But unlike our usual regard for treasure, when it is a land area we believe it exists mainly to benefit the economic growth of a developer - whether the developer be a large company or one person. Such are the natural values of Bahrs Scrub that many natural area scientists eg botanists, ecologists, zoologists, geologists made recommendations many years ago that the area become a NATIONAL PARK! Common land which is owned by the country for the benefit of all people seems to little understood or valued in our societies rush to build more housing for human habitat - with not enough regard for the displaced species - such as the vulnerable koala - now listed as endangered federally.
Click on image above to go to larger image for LDAP.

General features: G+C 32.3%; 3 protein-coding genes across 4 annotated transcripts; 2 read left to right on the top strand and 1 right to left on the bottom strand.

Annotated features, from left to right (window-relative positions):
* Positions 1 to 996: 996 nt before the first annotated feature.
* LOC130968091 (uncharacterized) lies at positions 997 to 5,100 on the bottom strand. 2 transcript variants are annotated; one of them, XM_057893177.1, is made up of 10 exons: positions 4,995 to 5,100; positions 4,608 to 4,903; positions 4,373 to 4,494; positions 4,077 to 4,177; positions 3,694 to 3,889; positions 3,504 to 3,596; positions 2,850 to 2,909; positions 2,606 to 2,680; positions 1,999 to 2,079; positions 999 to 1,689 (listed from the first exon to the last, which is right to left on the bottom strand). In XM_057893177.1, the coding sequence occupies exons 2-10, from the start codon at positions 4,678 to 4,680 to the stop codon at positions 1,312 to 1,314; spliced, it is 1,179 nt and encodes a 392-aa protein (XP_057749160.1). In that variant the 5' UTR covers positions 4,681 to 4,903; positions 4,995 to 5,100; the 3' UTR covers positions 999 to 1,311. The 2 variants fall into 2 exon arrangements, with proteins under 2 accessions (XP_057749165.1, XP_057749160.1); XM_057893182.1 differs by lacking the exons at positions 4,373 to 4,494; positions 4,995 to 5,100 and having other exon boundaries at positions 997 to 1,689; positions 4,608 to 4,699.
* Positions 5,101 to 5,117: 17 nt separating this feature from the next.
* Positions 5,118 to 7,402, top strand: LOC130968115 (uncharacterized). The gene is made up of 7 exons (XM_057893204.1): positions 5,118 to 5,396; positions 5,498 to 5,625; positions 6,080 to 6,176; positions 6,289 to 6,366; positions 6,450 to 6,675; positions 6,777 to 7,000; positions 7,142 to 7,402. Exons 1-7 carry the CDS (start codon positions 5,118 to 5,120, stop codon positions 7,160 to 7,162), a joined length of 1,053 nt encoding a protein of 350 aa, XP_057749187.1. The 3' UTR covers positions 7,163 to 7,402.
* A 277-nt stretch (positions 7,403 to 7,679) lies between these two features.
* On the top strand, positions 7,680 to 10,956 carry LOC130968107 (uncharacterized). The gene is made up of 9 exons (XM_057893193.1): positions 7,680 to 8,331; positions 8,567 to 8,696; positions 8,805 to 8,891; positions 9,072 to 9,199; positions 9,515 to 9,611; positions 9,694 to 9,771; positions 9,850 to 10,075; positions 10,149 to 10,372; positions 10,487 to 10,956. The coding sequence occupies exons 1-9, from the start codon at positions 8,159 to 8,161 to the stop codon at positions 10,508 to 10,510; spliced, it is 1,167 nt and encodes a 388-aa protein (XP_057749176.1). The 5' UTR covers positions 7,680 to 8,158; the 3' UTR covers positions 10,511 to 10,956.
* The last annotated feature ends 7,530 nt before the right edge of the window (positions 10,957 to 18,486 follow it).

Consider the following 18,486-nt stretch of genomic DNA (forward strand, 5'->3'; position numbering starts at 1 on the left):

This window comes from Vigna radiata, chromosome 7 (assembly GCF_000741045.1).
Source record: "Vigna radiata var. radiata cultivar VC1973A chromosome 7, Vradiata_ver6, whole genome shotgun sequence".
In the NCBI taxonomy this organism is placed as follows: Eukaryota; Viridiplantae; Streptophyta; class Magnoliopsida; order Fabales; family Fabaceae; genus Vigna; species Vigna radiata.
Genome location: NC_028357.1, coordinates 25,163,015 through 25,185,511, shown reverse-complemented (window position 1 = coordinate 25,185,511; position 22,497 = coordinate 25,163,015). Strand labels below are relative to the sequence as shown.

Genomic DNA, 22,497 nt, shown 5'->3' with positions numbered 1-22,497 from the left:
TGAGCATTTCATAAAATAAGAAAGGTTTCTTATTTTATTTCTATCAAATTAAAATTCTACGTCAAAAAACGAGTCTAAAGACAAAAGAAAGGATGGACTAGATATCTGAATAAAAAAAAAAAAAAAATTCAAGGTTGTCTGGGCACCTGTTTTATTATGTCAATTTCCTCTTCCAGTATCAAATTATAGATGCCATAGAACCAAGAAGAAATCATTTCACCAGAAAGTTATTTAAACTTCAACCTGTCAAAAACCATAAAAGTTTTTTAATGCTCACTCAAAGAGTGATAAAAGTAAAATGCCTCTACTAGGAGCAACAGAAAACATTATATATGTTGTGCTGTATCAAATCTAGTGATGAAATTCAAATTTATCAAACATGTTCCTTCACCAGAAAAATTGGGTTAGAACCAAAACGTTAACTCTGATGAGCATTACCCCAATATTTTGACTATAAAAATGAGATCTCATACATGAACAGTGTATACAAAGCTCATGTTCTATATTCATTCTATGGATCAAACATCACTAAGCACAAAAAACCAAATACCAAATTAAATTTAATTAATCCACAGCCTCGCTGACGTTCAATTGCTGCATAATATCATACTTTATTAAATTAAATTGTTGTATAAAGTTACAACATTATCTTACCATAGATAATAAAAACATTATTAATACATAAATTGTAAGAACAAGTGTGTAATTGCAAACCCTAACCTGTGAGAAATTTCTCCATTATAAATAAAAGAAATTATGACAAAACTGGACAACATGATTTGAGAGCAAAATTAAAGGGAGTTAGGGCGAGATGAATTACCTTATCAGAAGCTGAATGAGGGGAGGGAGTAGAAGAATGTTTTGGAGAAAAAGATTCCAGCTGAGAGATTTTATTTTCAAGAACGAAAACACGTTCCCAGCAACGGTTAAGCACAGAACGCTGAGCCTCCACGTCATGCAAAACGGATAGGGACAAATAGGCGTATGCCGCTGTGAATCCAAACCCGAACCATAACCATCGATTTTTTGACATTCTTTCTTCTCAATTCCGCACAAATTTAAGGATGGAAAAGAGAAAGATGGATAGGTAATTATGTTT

Council's proposed plan was available for comment - now closed - and all relevant documents are able to be viewed on council's site.
There are many differences, aspects of dissention and anomalies with the proposal and what environmental groups such as LACA Logan and Albert Conservation Association, BREC Brisbane Regional Environment Council and SBSA Save Bahrs Scrub Alliance which includes GECKO Gold Coast and Hinterland Environment Council and respected botanist Glenn Leiper believe are needed to achieve a better environmental outcome.
Many of us are easily persuaded that our safety and wellbeing requires that some species that 'threatens' us must be removed permanently.
The sensational language and looseness of facts seen in most media encourages that fear. We need to respect all species and appreciate that humans are not the prey.
Man's wellbeing depends on having a healthy and respectful relationship with all species whose habitat we share. That may be sharks in the ocean, dingoes on Frazer Island, flying foxes in local trees and forests, bees pollinating fruit and flowers, our domesticated dogs sharing our homes and neighbourhoods, and the many microbes which live inside the human body.